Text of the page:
Customs revived: Saddleworth rush cart

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The Saddleworth rush cart is a revived event which follows the formula Old custom+Morris men = revived and more the joyous as a result. Despite the rather pointless nature of what it’s about, afterall do churches need rushes (like does Southwell minster need £12 from the Gate to Southwell). In this case of the moving of Saddleworth into Lancashire from Yorkshire was the catalyst in the 1970s for its revival and celebration.

The origin of the custom

Before modern times, the floors of churches were earth based and so rushes were used to keep them clean, to help make churches smell nice and prevent damage to the knees, these needed to be replaced each year, often at great festivals or the patronal saint’s day. Interestingly, despite being associated with saints and ceremony, neither the Reformation nor the Puritans, nor even the boarding of floors, had any effect on the vigour for the custom and it continued to be popular. The pomp of the rushbearing reached its pinnacle in the 19th century when green rushes were pyramidically piled with great effort on a two or four wheeled special cart often secured by flower-woven rush ropes, and topped with oaken boughs with patriotic slogans and often silverware seen as luck for the village. The rush bearing was a great event for the town and such was in some places competitive but in all cases associated with drinking as such the ceremony came to logger heads with the Victorian reformers.

rush revival

In the 1800s, each of the village, Cross, Boothurst, Friezeland, Harrop Dale, Burnedge, Uppermill and Greenfield in the Saddleworth valley had their own carts but now only Saddleworth. As noted Saddleworth was revived in 1974, as a response it is said to the secondment of the region to Lancashire. It is now undertaken in the third weekend of August, often the bank holiday weekend.

Enough Morris men?

if you’ve always had a hankering to see Morris dancers and haven’t yet…this is one you must see. Swaths of Morris are involved, only the Thaxted Meet comes near. At first you think that’s it and then more keep coming..and coming…and coming! This is then carried by the Saddleworth Morris and teams from all over the country being dragged by Morris holding staves attached to a long pole known as the ‘stang’ pulled around the villages, there are over 40 morris men, in front and behind to stop it going backwards! A wet Saturday was the day chosen, and after being slightly pixyled, by a hold up on the M1. Finally, turning up at Uppermill, which is the central location for the region of Saddleworth and thus the ‘home’ of the cart, I was greeted by the rather surreal vision of every pub, bar, shop, indeed every open space and all along the street, Morris. The sound of the cars being augmented by the chiming of bells and somewhere I could hear the sound of sticks hitting each other. Soon travelling along the street I came across the rushcart resting at the Commercial Inn. Here was also the Saddleworth Morris, resplendent in their The rushcart was a wonderful and slightly frightening structure, a towering apex of the rushes surmounted by some tree branches, lined with heath, and affixed to one side was the banner this time celebrating the Queen’s Jubilee and Titanic. The time approached and soon all the Morris men who were supping elsewhere were congregating at the rush cart. Soon the Rushcart was on its way, atop the towering edifice the oldest Morris dancer, this year from Saddleworth. The speed at which this cart journeyed was at times quite considerable and one could image in the days when people would be unfamiliar with juggernauts it could be quite frightening especially as it sways and jostles in response to the action of the Morris men. I followed the cart through three villages and saw it return triumphantly if a little wet to its home at the Commercial Inn. A ladder was thrown to the side of it and the jockey slowly climbed down and the banner was collected up. It’s job done that day. Like the Gate to Southwell it is a joyous celebration of all that is uniquely English about the Morris tradition, and is a bizarre and wondrous custom.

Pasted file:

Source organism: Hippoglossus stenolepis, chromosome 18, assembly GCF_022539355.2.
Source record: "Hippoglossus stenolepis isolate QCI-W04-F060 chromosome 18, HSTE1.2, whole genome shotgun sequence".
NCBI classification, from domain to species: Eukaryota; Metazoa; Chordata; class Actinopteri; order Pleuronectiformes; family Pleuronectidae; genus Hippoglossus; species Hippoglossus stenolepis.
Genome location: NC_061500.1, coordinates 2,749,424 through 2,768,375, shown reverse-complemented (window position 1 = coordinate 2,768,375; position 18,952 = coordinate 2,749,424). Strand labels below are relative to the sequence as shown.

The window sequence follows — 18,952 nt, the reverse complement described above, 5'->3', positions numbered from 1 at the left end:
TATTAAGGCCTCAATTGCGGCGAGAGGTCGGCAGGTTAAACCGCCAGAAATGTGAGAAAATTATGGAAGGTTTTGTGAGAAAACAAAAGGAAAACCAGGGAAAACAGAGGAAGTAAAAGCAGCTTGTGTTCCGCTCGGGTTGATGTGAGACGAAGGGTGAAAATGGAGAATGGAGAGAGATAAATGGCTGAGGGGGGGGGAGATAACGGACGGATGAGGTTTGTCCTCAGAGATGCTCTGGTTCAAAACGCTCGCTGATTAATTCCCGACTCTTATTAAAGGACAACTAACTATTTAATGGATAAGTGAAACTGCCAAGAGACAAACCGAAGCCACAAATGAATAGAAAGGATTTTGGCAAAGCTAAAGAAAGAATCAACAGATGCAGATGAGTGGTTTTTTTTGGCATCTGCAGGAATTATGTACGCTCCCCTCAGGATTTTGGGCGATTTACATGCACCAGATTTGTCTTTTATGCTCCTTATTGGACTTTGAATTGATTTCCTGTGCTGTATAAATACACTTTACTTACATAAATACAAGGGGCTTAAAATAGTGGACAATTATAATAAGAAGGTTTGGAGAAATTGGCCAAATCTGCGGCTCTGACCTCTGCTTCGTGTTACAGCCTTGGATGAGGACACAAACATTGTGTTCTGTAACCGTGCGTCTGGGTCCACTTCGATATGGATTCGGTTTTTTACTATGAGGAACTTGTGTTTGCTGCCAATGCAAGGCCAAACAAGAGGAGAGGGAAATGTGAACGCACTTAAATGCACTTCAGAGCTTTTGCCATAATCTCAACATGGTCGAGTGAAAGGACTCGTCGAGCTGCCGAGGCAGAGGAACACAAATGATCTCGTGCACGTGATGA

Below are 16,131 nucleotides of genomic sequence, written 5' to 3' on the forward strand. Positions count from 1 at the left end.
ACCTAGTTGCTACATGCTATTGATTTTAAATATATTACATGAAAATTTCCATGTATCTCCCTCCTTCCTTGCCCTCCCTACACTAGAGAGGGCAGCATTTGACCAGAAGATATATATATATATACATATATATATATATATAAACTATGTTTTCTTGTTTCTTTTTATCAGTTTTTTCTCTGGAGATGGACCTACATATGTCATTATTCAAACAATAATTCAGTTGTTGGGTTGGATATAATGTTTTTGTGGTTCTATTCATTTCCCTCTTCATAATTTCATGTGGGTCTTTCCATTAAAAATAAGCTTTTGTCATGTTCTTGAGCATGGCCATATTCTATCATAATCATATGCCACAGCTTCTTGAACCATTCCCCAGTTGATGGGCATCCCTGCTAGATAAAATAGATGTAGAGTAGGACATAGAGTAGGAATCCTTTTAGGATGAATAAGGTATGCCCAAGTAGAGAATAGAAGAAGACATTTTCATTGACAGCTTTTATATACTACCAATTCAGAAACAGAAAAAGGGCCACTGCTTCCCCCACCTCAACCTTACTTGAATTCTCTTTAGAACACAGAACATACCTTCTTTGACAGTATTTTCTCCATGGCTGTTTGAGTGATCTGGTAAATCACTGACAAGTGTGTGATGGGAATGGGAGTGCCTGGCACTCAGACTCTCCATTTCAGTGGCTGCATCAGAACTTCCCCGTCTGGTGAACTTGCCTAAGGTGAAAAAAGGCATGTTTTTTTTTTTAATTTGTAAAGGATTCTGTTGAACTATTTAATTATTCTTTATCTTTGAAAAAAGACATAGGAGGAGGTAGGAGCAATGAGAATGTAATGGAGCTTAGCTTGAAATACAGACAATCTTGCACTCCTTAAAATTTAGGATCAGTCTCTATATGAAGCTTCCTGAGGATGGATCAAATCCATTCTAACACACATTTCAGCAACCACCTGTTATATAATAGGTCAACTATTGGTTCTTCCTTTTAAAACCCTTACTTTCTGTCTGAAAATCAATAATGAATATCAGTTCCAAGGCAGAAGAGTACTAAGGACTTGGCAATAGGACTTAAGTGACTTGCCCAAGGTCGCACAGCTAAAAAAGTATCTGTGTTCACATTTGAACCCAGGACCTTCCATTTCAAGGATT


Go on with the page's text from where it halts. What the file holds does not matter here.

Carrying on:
copyright Pixyled publications

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